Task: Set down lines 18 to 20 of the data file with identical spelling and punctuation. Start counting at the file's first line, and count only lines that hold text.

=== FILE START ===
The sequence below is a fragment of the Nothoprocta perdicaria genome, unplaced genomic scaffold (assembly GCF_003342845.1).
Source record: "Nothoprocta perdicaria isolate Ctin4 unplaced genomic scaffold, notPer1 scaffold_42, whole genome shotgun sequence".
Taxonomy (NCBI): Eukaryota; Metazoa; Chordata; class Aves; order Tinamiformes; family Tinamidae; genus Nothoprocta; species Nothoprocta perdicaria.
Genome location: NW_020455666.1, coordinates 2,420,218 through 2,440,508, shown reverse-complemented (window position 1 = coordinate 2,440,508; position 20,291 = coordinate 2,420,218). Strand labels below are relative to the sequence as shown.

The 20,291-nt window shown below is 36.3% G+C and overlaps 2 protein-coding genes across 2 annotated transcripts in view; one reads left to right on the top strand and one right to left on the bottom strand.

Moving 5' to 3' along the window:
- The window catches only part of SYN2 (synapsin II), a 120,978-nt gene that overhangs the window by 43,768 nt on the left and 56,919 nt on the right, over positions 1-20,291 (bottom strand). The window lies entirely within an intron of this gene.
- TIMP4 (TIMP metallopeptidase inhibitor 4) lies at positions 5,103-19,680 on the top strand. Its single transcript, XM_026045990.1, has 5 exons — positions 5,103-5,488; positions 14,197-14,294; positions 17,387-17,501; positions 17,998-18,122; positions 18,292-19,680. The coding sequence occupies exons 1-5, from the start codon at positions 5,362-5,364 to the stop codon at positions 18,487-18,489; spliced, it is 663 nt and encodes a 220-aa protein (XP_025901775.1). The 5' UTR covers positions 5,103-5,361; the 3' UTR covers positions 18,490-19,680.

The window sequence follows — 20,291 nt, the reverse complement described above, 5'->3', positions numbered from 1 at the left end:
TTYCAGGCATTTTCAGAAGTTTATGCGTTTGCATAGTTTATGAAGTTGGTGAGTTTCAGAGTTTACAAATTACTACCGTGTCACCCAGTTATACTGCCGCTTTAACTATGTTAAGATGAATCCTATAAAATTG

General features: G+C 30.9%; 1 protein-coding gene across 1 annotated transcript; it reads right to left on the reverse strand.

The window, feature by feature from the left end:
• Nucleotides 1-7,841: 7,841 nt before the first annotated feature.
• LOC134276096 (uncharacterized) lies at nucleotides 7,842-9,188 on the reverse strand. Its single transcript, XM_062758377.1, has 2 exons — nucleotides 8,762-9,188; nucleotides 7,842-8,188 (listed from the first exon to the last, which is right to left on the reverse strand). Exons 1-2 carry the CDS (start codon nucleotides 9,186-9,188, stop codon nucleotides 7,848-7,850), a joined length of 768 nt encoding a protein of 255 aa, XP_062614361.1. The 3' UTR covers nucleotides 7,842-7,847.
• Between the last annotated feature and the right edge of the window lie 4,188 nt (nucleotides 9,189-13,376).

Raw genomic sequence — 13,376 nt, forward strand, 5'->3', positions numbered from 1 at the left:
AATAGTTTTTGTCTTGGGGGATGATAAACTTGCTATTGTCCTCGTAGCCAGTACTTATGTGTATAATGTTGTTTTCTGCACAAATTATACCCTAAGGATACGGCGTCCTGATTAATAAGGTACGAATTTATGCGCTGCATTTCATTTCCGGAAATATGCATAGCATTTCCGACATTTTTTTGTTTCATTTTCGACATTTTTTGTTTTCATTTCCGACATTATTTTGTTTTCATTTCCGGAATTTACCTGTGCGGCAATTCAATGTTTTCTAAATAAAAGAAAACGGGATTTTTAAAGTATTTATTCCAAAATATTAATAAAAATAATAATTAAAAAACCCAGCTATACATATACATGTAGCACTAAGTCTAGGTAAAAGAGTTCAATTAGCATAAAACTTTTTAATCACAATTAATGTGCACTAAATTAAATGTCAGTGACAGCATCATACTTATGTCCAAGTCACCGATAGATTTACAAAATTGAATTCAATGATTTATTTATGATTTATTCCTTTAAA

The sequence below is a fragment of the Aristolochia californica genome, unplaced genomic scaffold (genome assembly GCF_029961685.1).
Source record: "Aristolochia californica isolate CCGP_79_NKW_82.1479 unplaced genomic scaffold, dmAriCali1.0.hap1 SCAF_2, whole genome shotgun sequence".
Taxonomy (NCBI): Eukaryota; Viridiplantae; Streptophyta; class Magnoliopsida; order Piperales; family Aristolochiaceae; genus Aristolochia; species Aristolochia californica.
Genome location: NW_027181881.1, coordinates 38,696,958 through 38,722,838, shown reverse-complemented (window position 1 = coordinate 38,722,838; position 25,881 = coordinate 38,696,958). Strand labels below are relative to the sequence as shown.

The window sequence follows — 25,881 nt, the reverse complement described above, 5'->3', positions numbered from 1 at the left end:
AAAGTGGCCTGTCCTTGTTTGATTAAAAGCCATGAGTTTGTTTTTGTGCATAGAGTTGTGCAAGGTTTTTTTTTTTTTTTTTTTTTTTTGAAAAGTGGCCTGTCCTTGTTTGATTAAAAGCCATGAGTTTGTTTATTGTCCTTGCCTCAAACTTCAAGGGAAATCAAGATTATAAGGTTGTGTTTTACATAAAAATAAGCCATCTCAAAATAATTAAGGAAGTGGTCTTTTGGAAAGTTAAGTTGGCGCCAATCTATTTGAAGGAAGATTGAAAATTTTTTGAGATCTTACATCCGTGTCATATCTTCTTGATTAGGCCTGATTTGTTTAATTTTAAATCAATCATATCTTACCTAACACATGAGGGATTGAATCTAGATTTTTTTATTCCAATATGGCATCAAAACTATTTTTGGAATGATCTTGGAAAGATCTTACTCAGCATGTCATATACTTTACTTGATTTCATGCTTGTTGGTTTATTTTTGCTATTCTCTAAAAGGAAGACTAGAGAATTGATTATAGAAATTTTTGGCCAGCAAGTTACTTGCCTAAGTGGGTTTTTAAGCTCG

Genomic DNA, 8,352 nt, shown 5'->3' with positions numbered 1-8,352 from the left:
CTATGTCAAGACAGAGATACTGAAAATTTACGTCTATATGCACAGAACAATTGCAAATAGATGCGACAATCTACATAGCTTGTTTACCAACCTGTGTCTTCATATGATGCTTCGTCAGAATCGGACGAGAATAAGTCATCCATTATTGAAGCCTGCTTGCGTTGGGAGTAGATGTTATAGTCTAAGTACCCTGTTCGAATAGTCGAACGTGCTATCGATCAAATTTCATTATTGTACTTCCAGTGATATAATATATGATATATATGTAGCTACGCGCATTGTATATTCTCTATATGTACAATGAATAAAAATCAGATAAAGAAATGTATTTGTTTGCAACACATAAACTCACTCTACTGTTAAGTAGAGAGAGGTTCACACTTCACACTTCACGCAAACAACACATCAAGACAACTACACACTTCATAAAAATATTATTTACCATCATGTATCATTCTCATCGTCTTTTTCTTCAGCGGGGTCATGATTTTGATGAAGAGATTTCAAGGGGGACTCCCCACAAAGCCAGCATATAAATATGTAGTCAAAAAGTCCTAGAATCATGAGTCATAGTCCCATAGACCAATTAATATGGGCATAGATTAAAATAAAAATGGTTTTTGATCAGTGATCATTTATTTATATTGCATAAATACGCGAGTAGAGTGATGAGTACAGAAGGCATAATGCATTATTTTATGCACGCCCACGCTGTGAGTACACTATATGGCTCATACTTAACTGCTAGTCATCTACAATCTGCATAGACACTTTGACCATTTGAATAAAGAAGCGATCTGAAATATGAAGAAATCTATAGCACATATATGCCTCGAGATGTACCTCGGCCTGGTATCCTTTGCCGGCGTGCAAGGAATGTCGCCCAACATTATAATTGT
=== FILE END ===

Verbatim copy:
The sequence below is a fragment of the Aristolochia californica genome, unplaced genomic scaffold (genome assembly GCF_029961685.1).
Source record: "Aristolochia californica isolate CCGP_79_NKW_82.1479 unplaced genomic scaffold, dmAriCali1.0.hap1 SCAF_2, whole genome shotgun sequence".
Taxonomy (NCBI): Eukaryota; Viridiplantae; Streptophyta; class Magnoliopsida; order Piperales; family Aristolochiaceae; genus Aristolochia; species Aristolochia californica.